client <-> server interaction in C

Tapio Kelloniemi persistent.spam at
Tue Nov 22 14:27:18 PST 2005

On Tue, Nov 22, 2005 at 02:50:54PM -0700, Gerard Beekmans wrote:
 > Thomas Pegg wrote:
 > >I'm starting to lean towards C as the language, at the very least for 
 > >server/daemon side of things anyway.
 > What about the client part?

I would suggest a scripting language for the client part, if C is 
choosen for the server (assuming that we have a smart server and a dumb 
client). This way people can write their clients in C/Readline, Tcl/Tk, 
Python/GTK+ or whatever they want to see on their screens. But if the 
client is supposed to do something more complex than drawing menus and
sending messages like (build and install binutils, gcc, coreutils, 
...), then C should also be used for it. I would recommend dumb clients, 
since it allows stricter separation of the user interface and actual
building process (this way user interfaces become separate programs). Of
course the client needs to know the names of available packages and so on,
but this information can come from the server (recommended, since the server
best knows on which machine it is running) or from a local database, or

What comes to the XML or NO discussion, I would suggest parsing the 
commands from the book (if, and only if this is possible cleanly and 
without hassle). I do not recommend XML since it is clumsy for humans to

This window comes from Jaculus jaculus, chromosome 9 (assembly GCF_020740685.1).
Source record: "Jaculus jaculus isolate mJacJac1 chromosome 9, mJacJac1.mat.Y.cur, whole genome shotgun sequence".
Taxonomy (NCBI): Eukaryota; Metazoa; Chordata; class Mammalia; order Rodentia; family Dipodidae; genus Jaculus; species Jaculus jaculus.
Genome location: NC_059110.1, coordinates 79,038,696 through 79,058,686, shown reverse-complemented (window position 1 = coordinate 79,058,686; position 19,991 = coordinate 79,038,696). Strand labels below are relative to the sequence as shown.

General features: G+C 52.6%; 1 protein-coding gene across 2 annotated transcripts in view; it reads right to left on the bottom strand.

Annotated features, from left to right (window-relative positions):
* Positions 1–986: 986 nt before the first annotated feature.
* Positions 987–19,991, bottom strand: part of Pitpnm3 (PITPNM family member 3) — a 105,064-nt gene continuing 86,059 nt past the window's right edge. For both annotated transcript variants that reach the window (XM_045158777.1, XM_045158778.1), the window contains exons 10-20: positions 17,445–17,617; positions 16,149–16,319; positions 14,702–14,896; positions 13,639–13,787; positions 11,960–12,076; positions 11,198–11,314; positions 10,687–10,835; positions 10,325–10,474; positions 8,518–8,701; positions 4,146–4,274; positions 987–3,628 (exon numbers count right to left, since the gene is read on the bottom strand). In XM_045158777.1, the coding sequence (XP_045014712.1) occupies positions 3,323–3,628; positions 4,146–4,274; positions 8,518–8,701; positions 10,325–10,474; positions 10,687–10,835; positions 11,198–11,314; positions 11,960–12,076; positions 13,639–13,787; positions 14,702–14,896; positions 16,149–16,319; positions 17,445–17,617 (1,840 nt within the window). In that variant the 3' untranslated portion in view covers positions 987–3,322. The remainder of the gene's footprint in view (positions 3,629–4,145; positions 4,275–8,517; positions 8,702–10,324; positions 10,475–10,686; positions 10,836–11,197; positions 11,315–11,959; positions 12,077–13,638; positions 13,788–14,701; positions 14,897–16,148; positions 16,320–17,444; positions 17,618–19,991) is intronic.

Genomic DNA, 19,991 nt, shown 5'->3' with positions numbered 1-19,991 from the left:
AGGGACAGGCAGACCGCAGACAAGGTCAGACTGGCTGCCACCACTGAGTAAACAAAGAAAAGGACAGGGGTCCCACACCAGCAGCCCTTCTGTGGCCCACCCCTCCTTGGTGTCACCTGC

read and write. Shell scripts with M4 marcos is also an alternative 
(then we would have conditional execution, et al, without doing anything 
ourself). Autoconf has already succesfully choosen this approach (and 
for not so different task). Also I think that users should be free from 
XML which means that they should only need to edit easy configuration 
files (name=value), but preferably users can be presented with something 
like Linux's menuconfig (if it is appropriate for the choosen UI).

Well, these are just some random thoughts. I once used Debian's aptitude 
to upgrade a whole system. It was just few key presses and everything 
got downloaded and installed and it even asked configuration questions 
the way I wanted it to. If I once have an LFS system that can be upgraded so 
easily (without leaving stale files and other problems behind), I'm very 


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